This past Saturday we rescued the sweetest dog from a nearby animal shelter. All she needed was a bath, a hair cut, some love and of course a pretty new leash and collar so I thought I would take this chance to do a leash and dog collar tutorial. I used some scraps left over from another project using Moda Ticklish which I think was perfect for this pretty little set.
Let’s start with the leash. All you need are the following:
2 yards of 1″ cotton webbing – you can find this in the notions aisle or there may also be some additional colors by the ribbon by the yard. That is where I found mine at Joann’s.
3″ x WOF strip of quilting cotton
1″ x 72″ SF101 (fusible woven interfacing) – this is a great way to use up scraps!
2.25 yards of 1/8″ ribbon (this is helpful when turning the skinny fabric tubes)
1″ swivel clip
Elmers school glue
- Cut your 3″ strip of fabric in to two 1.5″ strips and sew them together at one short end to make one long strip. Center your SF101 and fuse it to the fabric. This would also be a good time to apply Fray Check to the ends of your webbing to help keep them from coming unraveled.
- Sew the 1/8″ ribbon strip to the center of your long fabric strip with a tackdown stitch at the top then fold the fabric strip in half lengthwise with right sides together and sew with 1/4″ seam allowance. You may find it helpful to use Wonder Clips to hold the fabric strip together as you sew making sure that the ribbon stays out of the seam allowance.
- After you have sewn down the length of the fabric strip you need to turn the tube right side out. This is where the thin ribbon helps. Push the top (the end on which the ribbon is sewn) inside and pull on the ribbon to help turn the tube right side out. This may seem tricky at first but I’ve found the skinny ribbon method to be the best one for me. Check out this tutorial from Sew Mama Sew for a photo step by step of this method.
- Once you’ve turned your tube right side out, apply fray check to the ends and press it well with the seam going down the center then glue baste it to the webbing. Put your cotton webbing on your ironing board and grab your Elmer’s school glue. Put a thin line of glue going down the middle of the webbing and put your fabric tube right side up on the webbing. Doing a small section at a time, set the glue by ironing the fabric to the webbing. Make sure your webbing is cotton! Polyester webbing will melt and gunk up your iron! Use Wonder Clips to hold the fabric strip in place while you finish glue basting.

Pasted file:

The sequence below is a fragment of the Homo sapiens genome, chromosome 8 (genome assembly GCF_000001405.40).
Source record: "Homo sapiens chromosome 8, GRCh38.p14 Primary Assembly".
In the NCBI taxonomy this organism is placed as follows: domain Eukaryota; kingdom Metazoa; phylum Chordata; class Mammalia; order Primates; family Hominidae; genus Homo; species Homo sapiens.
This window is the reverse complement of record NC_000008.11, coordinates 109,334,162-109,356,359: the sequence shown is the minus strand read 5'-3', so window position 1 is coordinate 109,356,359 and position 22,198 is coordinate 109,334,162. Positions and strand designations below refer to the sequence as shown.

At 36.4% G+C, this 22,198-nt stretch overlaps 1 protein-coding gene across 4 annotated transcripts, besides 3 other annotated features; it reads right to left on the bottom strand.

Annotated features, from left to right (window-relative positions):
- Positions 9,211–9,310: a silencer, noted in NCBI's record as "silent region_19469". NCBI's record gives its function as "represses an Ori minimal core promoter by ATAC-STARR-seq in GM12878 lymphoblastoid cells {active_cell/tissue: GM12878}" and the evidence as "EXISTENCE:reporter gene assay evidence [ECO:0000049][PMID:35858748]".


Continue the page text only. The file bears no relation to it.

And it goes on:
- Use a zig zag stitch to sew the fabric to the webbing.
- Get your swivel clip and slip the webbing through the opening folding it up 1.5″. Use a zig zag stitch to sew the edge of the webbing down then make a box stitch for reinforcement.
- Fold the other end of the webbing over 11 inches towards the wrong side and use a zig zag stitch to hold in place then a box stitch for reinforcement to create the handle.
Strip of fabric 1.75″ wide by 21.5″ long. (to make a wider collar just take your desired width, multiply that times 2 and add 1/2″ for your seam allowance so a 1″ collar would need a strip of fabric 2.5″ wide)
2 strips of SF101 (fusible woven interfacing) 1.75″ by 21.5″
Old collar for the hardware or you can purchase dog collar hardware kits on Etsy. I used an old collar so I don’t have a shop I can recommend for the hardware.
1 yard 1/8″ wide ribbon for turning the fabric tube
- Fuse the two layers of SF101 to your fabric strip.
- Find the center of the fabric strip and sew the ribbon to one short end.
- Fold the fabric lengthwise with right sides together and sew down the side using 1/4″ seam allowance making sure the ribbon does not get caught in your stitching.
- Turn the fabric strip right side out and press with the seam going down the center.
- Top stitch down both long sides using a longer stitch length (I used a 3.5 length).
- Time to put it all together. This part can get tricky so having an old collar to look at helps to make sure you get the buckles, adjuster, d-ring and such all in the right place. I took pictures of the collar I disassembled to reference back to while putting the new one together. I used a piece of the ribbon to get the path that I needed to take when assembling.
Now strap that collar around your dogs neck, attach the leash and take that puppy for a walk to test it out and show off their awesome handmade collar and leash! I’m pretty sure Winnie loves that all of her accessories match now. Even the poop bag dispenser that I had already made. *Confession, I may have chosen the fabric for the leash and collar because it matched the poop bag dispenser but I think it turned out gorgeous.